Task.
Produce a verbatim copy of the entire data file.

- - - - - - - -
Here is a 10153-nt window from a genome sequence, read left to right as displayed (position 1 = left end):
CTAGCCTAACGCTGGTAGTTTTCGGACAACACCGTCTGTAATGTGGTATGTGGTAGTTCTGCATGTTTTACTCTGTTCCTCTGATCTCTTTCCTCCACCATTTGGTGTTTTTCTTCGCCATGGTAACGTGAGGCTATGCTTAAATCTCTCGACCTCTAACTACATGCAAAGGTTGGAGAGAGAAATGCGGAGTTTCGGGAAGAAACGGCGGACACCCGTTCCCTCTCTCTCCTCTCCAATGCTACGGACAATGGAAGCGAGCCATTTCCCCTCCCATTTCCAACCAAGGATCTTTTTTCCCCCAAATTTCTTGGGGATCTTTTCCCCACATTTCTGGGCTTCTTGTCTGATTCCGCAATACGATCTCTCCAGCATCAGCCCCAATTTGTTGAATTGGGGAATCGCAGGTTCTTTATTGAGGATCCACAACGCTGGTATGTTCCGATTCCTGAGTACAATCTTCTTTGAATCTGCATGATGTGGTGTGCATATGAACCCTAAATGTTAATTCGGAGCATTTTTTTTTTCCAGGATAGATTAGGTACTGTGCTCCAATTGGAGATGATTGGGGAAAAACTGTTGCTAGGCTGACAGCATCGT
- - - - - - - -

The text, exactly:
Here is a 10153-nt window from a genome sequence, read left to right as displayed (position 1 = left end):
CTAGCCTAACGCTGGTAGTTTTCGGACAACACCGTCTGTAATGTGGTATGTGGTAGTTCTGCATGTTTTACTCTGTTCCTCTGATCTCTTTCCTCCACCATTTGGTGTTTTTCTTCGCCATGGTAACGTGAGGCTATGCTTAAATCTCTCGACCTCTAACTACATGCAAAGGTTGGAGAGAGAAATGCGGAGTTTCGGGAAGAAACGGCGGACACCCGTTCCCTCTCTCTCCTCTCCAATGCTACGGACAATGGAAGCGAGCCATTTCCCCTCCCATTTCCAACCAAGGATCTTTTTTCCCCCAAATTTCTTGGGGATCTTTTCCCCACATTTCTGGGCTTCTTGTCTGATTCCGCAATACGATCTCTCCAGCATCAGCCCCAATTTGTTGAATTGGGGAATCGCAGGTTCTTTATTGAGGATCCACAACGCTGGTATGTTCCGATTCCTGAGTACAATCTTCTTTGAATCTGCATGATGTGGTGTGCATATGAACCCTAAATGTTAATTCGGAGCATTTTTTTTTTCCAGGATAGATTAGGTACTGTGCTCCAATTGGAGATGATTGGGGAAAAACTGTTGCTAGGCTGACAGCATCGT